Increases in NI contributions for older workers are also ‘politically difficult’, he agrees, but adds: ‘Again, it’s that equity between generations and we wouldn’t be the only country that’s imposed some additional charge on people past 40 for the additional care that will be required.’

His fellow commissioner, Julian Le Grand, professor of social policy at the London School of Economics, says the plan for charging is not that radical.

He also dismisses suggestions that the recommendations would usher in charges for other NHS services.

‘We don’t think there’s much scope for increased charging for NHS care and we don’t think the argument has been made.

‘When you look at NHS continuing care, which is the extreme version of care, people don’t have to pay for [their] accommodation costs, but do for residential social care costs, we thought [equalising the charging] would be the sensible way to go.’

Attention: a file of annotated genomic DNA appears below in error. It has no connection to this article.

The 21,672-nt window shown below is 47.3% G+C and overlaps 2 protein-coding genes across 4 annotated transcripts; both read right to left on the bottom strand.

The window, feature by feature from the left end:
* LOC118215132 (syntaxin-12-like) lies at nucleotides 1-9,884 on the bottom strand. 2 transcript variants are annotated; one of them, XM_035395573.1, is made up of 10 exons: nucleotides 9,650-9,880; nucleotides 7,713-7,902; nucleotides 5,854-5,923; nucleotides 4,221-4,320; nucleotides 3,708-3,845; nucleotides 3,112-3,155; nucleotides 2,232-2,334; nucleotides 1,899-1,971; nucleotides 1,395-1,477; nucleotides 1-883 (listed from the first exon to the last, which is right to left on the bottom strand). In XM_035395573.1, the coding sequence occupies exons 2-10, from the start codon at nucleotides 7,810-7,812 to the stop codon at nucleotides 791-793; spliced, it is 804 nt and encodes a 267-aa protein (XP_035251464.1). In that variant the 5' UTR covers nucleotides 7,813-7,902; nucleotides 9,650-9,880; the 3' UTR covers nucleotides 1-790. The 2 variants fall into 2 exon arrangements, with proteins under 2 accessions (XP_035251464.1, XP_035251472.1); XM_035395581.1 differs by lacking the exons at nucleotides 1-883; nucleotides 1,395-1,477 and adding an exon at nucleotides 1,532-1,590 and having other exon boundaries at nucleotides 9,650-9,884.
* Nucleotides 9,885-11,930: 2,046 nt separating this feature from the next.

Commissioners are hopeful that, given their systematic and costed recommendations, the Barker commission will be taken seriously by ministers, even in the current austerity climate.

Austerity is ‘clearly a worry’, Le Grand admits, but he notes that the commission is recommending its proposals are phased in as the economy improves.

He adds: ‘We are now coming to the end of the austerity period. Had we proposed this in 2009 or 2010 I think it would have been knocked out of court, but now I think it’s more realistic.’

Bichard says the tough fiscal climate doesn’t obviate the need for the reform, or change the fact that elderly social care costs already exist and need to be met by someone.

‘What we’re saying is “yes, there will be hard choices to make”, but if you look at the prudent projections of the growth of gross domestic product then there will be money available during the next 15 years to make available to public services. 

‘The money will be spent, the question is where is it spent. We think that it should be making more social care free at the point of delivery. It is a scandal in this country that if you have cancer all of your care and support needs are met by the state and if you have dementia then they’re not.’

The commission is clear that its recommendations do not represent the only way forward for the government and that other choices could be just as valid. But doing nothing, the commissioners say, is not an option.


  • Vivienne Russell
    Vivienne Russell is managing editor of Public Finance magazine and publicfinance.co.uk